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Attorney General Letitia James talks overcoming challenges and using the power within

Attorney General Letitia James, wearing a black dress, stands at a black podium with the gold seal of the state attorney general on it and flags behind her.
Office of the Attorney General

In 2018 Letitia James became the first woman and woman of color to be elected attorney general of New York State. Prior to her historic win, James was public advocate of New York City, where she was also the first woman of color to hold that position. James says her intention was not to be a history maker, but to do the necessary work to protect New Yorkers and the most vulnerable communities.

She spoke with WBFO about what is important to her as attorney general.

“I didn’t set out to shatter any glass ceilings and the reality is that being the first woman of color elected statewide and the first woman elected as the attorney general is important. For me, it’s nothing more than a footnote because the question that should be posed is what can you do and what will you do with the power that you have and how will you improve the lives of those without a voice and how will you stand up to powerful interests and protect working people and those who are marginalized and alienated in our society? That’s more important to me than being a history maker,” she said.

James, like many people, has had her share of bumps in the road on the way to success.

“I’ve had my challenges, but I wouldn’t allow my challenges to get in the way. If I’m denied access to a table, I usually create my own and I do not ignore the fact that half of the voting public are women," she said, "and so it was reaching out to women at humble tables and at major tables and making my case.”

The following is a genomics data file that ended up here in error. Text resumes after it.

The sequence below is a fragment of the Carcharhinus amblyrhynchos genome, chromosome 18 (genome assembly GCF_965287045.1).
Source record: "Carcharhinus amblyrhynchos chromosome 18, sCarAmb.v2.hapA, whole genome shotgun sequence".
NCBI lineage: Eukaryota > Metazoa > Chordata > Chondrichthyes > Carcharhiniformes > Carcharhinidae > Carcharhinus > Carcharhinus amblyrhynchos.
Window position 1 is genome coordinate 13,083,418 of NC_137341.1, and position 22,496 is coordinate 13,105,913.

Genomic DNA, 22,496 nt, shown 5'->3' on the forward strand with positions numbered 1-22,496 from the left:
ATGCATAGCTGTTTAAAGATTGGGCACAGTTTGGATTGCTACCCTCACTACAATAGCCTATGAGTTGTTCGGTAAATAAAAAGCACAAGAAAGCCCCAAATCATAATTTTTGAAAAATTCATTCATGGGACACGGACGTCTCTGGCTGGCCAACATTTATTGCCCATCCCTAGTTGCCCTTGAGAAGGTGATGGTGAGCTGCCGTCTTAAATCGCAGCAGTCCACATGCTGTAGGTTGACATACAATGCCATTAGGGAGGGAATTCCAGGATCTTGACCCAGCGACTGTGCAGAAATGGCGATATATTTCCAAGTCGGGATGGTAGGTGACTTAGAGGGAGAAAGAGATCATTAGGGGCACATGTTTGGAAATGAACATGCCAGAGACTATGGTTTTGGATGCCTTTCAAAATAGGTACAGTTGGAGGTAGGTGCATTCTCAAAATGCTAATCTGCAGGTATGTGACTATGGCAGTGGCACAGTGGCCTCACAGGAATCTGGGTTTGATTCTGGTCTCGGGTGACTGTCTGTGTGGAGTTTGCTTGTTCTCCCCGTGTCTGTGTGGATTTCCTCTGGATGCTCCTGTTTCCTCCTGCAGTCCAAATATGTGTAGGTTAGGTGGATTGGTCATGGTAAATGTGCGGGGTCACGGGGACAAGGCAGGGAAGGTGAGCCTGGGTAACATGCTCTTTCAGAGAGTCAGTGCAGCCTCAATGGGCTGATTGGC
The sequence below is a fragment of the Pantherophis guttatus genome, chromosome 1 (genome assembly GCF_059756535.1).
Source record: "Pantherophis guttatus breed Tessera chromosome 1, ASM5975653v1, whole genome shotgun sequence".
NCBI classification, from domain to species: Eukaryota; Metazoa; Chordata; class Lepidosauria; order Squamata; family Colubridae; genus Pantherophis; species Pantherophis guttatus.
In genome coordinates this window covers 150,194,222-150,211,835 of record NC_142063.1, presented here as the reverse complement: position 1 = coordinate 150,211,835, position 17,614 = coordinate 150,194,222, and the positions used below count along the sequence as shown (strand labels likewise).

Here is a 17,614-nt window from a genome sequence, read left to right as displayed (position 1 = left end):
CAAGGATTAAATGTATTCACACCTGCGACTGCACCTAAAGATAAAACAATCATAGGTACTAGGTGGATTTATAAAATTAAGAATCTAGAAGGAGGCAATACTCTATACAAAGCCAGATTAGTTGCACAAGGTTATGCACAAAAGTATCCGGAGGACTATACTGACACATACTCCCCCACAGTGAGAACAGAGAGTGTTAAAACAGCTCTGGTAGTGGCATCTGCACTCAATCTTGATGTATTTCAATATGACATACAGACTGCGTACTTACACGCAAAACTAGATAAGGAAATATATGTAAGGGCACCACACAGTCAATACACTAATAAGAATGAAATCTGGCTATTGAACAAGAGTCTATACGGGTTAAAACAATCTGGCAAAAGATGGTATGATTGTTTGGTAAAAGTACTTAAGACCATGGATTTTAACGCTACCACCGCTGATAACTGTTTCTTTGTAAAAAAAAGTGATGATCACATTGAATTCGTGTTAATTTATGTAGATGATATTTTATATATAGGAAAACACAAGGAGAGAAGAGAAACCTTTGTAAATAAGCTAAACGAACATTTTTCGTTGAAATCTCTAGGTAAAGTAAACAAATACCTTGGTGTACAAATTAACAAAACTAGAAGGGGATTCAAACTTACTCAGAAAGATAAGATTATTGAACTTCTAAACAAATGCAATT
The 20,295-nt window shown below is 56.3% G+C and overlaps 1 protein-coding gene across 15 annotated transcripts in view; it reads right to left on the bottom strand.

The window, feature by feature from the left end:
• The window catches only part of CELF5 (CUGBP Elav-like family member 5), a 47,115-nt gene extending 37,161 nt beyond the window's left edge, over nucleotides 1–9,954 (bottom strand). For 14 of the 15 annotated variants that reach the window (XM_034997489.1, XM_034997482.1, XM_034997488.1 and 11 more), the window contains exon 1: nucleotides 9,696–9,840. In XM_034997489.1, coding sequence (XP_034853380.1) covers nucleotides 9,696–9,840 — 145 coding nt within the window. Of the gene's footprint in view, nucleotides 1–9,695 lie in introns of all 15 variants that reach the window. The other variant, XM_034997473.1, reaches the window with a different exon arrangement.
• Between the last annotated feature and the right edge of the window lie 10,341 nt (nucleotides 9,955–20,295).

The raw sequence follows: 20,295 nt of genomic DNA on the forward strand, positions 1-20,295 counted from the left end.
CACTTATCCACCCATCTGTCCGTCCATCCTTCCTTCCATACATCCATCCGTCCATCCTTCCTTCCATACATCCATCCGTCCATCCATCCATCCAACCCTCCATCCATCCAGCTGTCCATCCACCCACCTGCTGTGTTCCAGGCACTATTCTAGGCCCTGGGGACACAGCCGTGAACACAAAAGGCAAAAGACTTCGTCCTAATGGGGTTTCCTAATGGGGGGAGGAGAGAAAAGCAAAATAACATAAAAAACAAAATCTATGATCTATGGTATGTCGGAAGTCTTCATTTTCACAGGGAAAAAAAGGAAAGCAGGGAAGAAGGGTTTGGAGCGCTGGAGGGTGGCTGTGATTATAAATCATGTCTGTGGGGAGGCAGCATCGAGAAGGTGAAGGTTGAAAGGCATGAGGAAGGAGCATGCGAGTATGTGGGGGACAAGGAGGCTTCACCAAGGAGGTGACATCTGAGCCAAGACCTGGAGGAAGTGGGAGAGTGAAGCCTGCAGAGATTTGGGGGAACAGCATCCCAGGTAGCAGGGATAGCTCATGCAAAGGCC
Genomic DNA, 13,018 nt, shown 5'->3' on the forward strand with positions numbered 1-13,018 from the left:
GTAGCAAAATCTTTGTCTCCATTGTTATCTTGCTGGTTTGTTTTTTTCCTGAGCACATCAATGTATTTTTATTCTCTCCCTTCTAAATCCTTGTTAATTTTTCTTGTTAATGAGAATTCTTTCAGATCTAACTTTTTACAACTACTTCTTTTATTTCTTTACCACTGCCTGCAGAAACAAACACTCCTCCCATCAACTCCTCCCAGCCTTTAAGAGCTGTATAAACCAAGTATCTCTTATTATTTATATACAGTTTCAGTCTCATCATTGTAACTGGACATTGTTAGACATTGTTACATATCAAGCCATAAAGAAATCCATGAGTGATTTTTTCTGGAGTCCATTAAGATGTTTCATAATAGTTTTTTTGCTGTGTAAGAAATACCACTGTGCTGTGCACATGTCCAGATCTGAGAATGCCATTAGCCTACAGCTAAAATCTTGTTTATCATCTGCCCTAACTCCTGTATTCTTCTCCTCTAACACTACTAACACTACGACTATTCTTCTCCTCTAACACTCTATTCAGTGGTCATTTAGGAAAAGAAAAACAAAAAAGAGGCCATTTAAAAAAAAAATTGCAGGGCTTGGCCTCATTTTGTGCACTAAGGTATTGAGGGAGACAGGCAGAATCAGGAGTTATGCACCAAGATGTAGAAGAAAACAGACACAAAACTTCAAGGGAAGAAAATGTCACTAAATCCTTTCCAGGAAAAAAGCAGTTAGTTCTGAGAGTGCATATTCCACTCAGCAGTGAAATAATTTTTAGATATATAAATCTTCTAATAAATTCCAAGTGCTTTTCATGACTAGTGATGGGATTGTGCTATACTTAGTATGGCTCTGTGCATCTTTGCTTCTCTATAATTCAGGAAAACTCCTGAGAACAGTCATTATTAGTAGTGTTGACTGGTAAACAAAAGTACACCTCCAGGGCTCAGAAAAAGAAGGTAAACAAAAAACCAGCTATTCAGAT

When the pandemic forced the nation to school children at home, this created an issue for families with little or no access to child care, just one of the issues James reflected on when asked about how the pandemic affected women.

“Equal pay for equal work is a major issue," she said. "As a public advocate of the City of New York, I passed a law in the city, in New York City, where women should not be paid based on their previous salary, but based on the worth of that particular position. We need to talk more and demand access to child care. We need to increase universal child care tax credits. We need to stand up and demand reproductive care for all and health care for all and quality housing, which is a right, and we cannot return to normal after the pandemic. We have to demand a new normal.”

In professions that are typically held by men, James said people in power need to give women the same opportunities as men.

“Individuals in positions of power need to hire more women, they need to promote more women, they need to encourage more women and they need to respect more women and they need to pay women the same as men," she said. "We need more women in C-suites, more women around tables where policy is made and more women attorneys, more women in the construction field and the list goes on and on and on.”

James doesn’t limit herself to just being a voice for women. When asked if she was a modern-day feminist, she had this to say:

“I don’t know what that means. All I know is that I stand up whenever I see injustice. I stand up on behalf of victims. I stand up on behalf of those who are locked out of the sunshine of opportunity. I stand up on behalf of those who are harassed and objectified. I stand up on behalf of victims of domestic violence. I stand up on behalf of marginalized and vulnerable populations. So I don’t know what being a feminist means. I refused to be labeled,” she said.

James has advice for women facing challenges in the workplace and in life.

“Don’t be afraid to use your voice to advocate for yourself and for others. Don’t be discouraged by those who say that you cannot move mountains. Don’t allow the naysayers to get in your way. Move them out of your way and step into your own and assume the mantle of power. It’s certainly within you,” she said.